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Fight over 19-ft. bookshelf landed in court

By Robert Hof

If a wall unit is attached by a hook or other device that can be easily removed, then it may not be included with the house.

When there is confusion about what fixtures are to remain in a home after closing, it often ends up in court. The lesson is to be careful and clear when you write up your contract so you don’t have to sue later.

In 2009, Mark and Denise bought a house  in Ajax. The listing said a “built-in” bookcase in the recreation room was included. This bookcase was 19 feet long and 7 feet high.

The couple’s offer said that all “built-in cupboards” and permanent fixtures were included in the price, but when they moved in, the bookcase was gone. The sellers said it was a mistake that it had been included in the listing and since the bookcase was not attached to the wall, it was not a fixture.

The agent admitted that the bookcase was mentioned in the listing by mistake. The buyers complained to the Real Estate Council of Ontario. The council ruled that the error was made by the listing agent, and that the sellers were not properly protected and the buyers were misled by the false advertising. However, the council does not award damages, so the buyers had to sue in small claims court for the cost of the bookcase.

In court, the seller’s daughter testified she was present when the buyers toured the property and were told explicitly that the basement bookcase did not go with the house. The buyers admitted they did not closely examine the bookcase to see whether it was attached to the wall. In a decision on September 2, 2011, Justice Albert Cooper accepted the daughter’s evidence and noted that the buyers offered no evidence to contradict her story. He ruled that the buyers were not entitled to the bookcase.

I had a situation where the offer said “built-in microwave.” The microwave was not built-in so the sellers took it with them. The buyer complained after closing. When I asked the sellers whether there was another microwave in the kitchen, they said no. So I asked them, what did you think the words built-in microwave meant? They could not answer and eventually agreed to give back the microwave.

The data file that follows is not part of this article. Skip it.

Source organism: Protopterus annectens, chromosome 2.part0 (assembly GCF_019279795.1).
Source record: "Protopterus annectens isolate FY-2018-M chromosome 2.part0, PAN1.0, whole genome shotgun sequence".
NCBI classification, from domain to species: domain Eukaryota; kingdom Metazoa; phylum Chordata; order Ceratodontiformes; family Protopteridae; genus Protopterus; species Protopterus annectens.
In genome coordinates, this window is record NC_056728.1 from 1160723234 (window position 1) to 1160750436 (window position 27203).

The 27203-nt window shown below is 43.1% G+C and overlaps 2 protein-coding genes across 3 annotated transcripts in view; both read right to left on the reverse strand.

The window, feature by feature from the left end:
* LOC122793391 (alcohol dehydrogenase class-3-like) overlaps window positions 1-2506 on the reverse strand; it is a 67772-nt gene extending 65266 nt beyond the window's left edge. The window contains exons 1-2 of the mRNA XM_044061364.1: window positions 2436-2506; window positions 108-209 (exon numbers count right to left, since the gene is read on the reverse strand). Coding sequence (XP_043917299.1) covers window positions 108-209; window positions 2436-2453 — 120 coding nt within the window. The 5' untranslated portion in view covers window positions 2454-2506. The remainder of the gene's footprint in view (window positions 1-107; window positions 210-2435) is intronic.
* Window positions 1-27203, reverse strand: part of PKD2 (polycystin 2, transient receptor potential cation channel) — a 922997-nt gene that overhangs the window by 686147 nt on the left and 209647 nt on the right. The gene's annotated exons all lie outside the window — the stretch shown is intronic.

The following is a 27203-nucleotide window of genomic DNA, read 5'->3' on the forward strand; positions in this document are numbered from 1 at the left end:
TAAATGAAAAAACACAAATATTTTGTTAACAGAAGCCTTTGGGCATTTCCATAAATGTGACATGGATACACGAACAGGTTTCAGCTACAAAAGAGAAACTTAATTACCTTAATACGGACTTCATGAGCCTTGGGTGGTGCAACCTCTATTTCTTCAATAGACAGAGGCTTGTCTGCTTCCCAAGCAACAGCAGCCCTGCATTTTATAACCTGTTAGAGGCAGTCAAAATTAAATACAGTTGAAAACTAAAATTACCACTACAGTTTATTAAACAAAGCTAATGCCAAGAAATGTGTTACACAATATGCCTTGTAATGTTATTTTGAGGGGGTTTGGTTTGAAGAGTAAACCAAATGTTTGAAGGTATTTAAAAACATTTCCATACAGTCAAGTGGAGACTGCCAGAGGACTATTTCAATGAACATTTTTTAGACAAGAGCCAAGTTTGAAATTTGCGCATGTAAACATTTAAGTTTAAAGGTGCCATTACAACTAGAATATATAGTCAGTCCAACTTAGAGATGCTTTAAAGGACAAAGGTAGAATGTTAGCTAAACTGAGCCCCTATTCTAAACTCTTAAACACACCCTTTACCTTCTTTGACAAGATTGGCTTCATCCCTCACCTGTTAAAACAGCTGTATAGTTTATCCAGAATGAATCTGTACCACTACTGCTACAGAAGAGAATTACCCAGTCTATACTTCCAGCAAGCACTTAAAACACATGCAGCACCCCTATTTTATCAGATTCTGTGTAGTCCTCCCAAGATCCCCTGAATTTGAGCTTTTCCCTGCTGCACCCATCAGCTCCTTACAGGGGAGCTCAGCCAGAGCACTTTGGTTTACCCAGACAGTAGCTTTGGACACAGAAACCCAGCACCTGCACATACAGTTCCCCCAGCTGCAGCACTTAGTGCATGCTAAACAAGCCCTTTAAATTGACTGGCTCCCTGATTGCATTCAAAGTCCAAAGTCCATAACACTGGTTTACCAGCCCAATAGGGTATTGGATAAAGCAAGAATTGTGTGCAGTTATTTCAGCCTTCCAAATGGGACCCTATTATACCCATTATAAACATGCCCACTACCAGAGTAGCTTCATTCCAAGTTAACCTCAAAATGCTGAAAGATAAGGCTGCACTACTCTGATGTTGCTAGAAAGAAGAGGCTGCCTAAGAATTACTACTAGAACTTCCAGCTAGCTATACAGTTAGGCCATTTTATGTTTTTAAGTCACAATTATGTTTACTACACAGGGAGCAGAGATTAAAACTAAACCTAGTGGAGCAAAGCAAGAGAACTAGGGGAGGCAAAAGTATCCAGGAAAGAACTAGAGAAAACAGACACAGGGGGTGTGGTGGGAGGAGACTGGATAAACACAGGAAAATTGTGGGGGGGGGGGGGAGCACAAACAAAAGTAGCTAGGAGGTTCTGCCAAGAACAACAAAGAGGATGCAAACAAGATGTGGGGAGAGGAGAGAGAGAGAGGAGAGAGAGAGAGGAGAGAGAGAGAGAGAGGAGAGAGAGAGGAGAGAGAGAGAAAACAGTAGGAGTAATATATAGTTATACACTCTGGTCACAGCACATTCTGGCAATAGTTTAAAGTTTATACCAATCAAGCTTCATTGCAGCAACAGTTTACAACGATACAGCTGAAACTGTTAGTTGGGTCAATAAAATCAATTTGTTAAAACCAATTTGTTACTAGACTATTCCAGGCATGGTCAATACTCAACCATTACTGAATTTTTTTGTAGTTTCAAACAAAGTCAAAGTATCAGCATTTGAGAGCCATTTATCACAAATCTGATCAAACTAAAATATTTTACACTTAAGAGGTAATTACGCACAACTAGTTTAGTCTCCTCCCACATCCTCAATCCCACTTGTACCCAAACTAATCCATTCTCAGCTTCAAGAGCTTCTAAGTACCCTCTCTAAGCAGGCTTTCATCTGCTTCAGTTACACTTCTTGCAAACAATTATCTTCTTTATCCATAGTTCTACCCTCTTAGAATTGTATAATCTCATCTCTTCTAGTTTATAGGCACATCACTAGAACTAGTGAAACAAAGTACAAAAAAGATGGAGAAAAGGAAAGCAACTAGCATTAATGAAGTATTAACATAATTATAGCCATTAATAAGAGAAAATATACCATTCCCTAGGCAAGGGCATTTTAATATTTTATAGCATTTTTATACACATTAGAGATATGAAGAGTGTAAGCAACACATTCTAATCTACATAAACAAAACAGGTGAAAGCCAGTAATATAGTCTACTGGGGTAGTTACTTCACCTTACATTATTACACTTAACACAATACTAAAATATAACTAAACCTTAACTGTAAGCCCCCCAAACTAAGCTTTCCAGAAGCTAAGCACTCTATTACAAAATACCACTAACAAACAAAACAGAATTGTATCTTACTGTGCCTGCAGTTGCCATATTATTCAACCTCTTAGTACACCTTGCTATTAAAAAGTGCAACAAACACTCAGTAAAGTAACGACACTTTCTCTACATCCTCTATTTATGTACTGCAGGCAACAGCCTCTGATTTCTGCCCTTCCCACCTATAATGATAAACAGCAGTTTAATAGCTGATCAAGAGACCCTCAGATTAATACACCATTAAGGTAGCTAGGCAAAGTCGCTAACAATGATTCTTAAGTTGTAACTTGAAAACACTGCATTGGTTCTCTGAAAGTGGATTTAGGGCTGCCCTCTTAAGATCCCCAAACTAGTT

When you are buying any home, you can never get too detailed about what you expect to be included. Ordinarily, the rule is that if it is attached to the house, it is a fixture and it stays with the house. If it is not attached, then it is considered a chattel, and it doesn’t stay with the house unless the buyer includes it in the contract.

Try to avoid general statements such as “built-in.” They may not be built in after all and may only be attached by a hook or other device that can be easily removed. Instead, be careful to list the make and model number of all appliances, and also note the colour and location of any drapes, carpeting, closet organizers, cabinets, bookcases, mirrors, pool equipment, satellite dishes, barbecues, sheds, garage door openers and anything else that you expect to be on the property after you move in.

Take pictures of the items during your home inspection so that you have proof in case the seller tries to replace anything with cheaper items.

By being careful and clear when you write your contract, you can avoid aggravation after closing.

– Mark Weisleder is a Toronto real estate lawyer. Contact him at

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